A Whole New District
The elimination of districts and addition of proportional representation will give everyone a say in the House of Representatives.
- The House of Representatives should be elected directly by the people through proportional voting for political parties.
- The Federal Government needs to be out of the business of defining what is a political party in order to break the Democrat/Republican oligopoly.
- 4.4 million people living in the Territories should have just as many rights to representation as those living in States.
One of the core arguments I have been making is that the “Winner Takes All” system through districts is not getting us anywhere near the breakdown of the American populace. While we have looked at education, wealth, age, race/ethnicity, gender/identity/sexuality, and other measures, the core one is political affiliation. The purpose of a political party is to group together like-minded people into a single force. Yet, the two main parties in America are so large that there is no way they can cover these nuanced and various viewpoints. And this can be seen in States where one party dominates the legislature and there is still great discord.
Though the Founders wanted to avoid political parties, it is just not in human psychology. Humans will create groups no matter what, and we must accept that this is going to always be the situation. While there will be outliers that are complete loners, even that is a group of just one (or often, few similar minded people). Most other western democracies have accepted this fact and allow legislatures to be proportionately driven. That is why earlier I said to think of the House of Representatives as the “Legislature of the People” because that is what it is supposed to do. The House should be the reflection of the people’s will at the Federal level, and the only way to do that is with direct votes of a party and eliminating other factors.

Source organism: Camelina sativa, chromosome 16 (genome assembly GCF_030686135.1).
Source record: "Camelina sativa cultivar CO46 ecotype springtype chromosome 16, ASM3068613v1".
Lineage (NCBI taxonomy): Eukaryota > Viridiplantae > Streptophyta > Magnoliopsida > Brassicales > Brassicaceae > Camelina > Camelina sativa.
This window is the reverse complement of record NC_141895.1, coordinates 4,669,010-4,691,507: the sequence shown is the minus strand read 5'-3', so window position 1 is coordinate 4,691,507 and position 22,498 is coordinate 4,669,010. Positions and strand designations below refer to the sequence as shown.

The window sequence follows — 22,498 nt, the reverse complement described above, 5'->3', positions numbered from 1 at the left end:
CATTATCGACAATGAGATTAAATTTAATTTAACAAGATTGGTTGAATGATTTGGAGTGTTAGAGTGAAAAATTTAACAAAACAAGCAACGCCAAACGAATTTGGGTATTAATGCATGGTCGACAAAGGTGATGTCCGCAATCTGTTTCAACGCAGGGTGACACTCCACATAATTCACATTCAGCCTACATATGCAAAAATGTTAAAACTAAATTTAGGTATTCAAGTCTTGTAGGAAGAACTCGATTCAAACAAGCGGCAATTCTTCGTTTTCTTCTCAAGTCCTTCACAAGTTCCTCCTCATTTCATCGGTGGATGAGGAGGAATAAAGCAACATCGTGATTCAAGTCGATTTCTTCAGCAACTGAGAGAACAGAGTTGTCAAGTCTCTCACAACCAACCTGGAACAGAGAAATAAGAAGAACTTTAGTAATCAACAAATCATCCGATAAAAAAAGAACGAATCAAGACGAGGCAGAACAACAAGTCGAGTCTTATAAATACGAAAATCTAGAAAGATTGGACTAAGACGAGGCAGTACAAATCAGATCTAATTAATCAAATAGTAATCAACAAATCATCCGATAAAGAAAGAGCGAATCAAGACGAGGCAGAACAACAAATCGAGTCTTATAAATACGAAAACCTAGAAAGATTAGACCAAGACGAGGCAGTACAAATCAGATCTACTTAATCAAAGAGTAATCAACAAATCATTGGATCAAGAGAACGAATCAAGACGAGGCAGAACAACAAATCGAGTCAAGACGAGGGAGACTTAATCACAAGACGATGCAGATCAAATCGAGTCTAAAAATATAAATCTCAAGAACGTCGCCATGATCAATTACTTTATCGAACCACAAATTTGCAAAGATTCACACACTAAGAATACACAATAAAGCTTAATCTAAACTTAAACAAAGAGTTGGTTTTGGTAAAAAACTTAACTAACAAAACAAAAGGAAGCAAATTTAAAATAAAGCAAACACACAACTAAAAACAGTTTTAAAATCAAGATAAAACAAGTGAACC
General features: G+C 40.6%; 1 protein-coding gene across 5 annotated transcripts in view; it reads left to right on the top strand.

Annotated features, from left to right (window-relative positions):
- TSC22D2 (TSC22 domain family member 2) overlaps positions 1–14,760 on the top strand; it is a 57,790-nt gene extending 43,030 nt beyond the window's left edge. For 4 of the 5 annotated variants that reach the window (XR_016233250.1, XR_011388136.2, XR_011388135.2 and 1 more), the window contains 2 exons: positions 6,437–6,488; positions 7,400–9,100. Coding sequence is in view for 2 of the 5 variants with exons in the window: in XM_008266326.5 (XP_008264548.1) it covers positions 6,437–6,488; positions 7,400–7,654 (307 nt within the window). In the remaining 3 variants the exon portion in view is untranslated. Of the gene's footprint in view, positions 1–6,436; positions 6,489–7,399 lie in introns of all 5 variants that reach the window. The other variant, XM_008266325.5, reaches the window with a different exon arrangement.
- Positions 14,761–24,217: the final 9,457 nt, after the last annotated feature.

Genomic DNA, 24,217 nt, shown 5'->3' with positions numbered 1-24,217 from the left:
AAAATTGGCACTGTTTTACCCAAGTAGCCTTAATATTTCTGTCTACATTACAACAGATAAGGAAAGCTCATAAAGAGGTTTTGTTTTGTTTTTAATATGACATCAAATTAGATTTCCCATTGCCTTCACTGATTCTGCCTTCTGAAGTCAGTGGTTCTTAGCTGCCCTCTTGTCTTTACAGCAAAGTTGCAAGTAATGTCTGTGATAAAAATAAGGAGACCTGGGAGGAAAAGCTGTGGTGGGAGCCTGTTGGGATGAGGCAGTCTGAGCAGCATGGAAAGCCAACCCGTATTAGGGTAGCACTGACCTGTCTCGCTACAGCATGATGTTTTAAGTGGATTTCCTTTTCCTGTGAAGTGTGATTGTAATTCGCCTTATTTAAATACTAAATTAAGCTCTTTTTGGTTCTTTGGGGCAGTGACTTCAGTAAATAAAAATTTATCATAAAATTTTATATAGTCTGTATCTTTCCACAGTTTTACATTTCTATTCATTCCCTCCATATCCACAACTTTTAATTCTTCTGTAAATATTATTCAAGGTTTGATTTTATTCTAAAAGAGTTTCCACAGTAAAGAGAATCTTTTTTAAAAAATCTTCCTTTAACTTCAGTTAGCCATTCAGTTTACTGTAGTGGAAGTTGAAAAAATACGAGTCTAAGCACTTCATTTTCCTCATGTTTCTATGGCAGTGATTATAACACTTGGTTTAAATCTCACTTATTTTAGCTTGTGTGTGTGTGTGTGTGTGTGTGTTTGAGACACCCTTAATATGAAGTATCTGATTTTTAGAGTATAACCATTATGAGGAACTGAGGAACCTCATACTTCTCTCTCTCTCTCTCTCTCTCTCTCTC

In order to make that happen, we need to start making Amendments to the Constitution right near the beginning. For this and all Amendments, additions are in Bold and removals are shown as <strike>striked out</strike>. Sections that have already been removed or modified by prior Amendments are not shown and are assumed to already be the current version of the text, though can be reviewed in the Appendix. Any Amendment, law, reference, or statement throughout this document that uses a seemingly masculine singular pronoun should be considered to represent all people — it is just that this author prefers using a singular pronoun (and not multiple singular pronouns slashed together, which could be read plural and still be exclusionary) that cannot be confused for a plural one (especially when keeping in line with the original language of the Constitution and law) and English lacks a generally agreed upon gender-neutral singular pronoun, otherwise.
By Amendment to the Constitution of the United States, Article 1, Section 2, Clause 1 shall read: